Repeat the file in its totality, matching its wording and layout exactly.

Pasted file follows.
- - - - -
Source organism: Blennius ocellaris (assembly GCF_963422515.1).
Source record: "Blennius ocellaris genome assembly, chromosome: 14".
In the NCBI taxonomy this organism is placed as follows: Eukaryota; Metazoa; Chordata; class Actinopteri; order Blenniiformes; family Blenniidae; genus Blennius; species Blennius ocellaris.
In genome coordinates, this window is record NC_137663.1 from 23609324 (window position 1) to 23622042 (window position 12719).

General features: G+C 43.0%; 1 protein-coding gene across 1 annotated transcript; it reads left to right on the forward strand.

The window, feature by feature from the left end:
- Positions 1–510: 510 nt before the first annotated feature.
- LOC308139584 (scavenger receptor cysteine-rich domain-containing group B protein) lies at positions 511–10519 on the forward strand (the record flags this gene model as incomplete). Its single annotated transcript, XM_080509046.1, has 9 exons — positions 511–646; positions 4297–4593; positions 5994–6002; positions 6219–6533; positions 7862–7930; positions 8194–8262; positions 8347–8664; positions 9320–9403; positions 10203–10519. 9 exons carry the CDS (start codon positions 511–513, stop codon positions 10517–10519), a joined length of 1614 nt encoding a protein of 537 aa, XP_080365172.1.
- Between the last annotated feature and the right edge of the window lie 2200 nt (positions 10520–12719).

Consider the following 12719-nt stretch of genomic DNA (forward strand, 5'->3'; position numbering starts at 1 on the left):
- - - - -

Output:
Source organism: Blennius ocellaris (assembly GCF_963422515.1).
Source record: "Blennius ocellaris genome assembly, chromosome: 14".
In the NCBI taxonomy this organism is placed as follows: Eukaryota; Metazoa; Chordata; class Actinopteri; order Blenniiformes; family Blenniidae; genus Blennius; species Blennius ocellaris.
In genome coordinates, this window is record NC_137663.1 from 23609324 (window position 1) to 23622042 (window position 12719).

General features: G+C 43.0%; 1 protein-coding gene across 1 annotated transcript; it reads left to right on the forward strand.

The window, feature by feature from the left end:
- Positions 1–510: 510 nt before the first annotated feature.
- LOC308139584 (scavenger receptor cysteine-rich domain-containing group B protein) lies at positions 511–10519 on the forward strand (the record flags this gene model as incomplete). Its single annotated transcript, XM_080509046.1, has 9 exons — positions 511–646; positions 4297–4593; positions 5994–6002; positions 6219–6533; positions 7862–7930; positions 8194–8262; positions 8347–8664; positions 9320–9403; positions 10203–10519. 9 exons carry the CDS (start codon positions 511–513, stop codon positions 10517–10519), a joined length of 1614 nt encoding a protein of 537 aa, XP_080365172.1.
- Between the last annotated feature and the right edge of the window lie 2200 nt (positions 10520–12719).

Consider the following 12719-nt stretch of genomic DNA (forward strand, 5'->3'; position numbering starts at 1 on the left):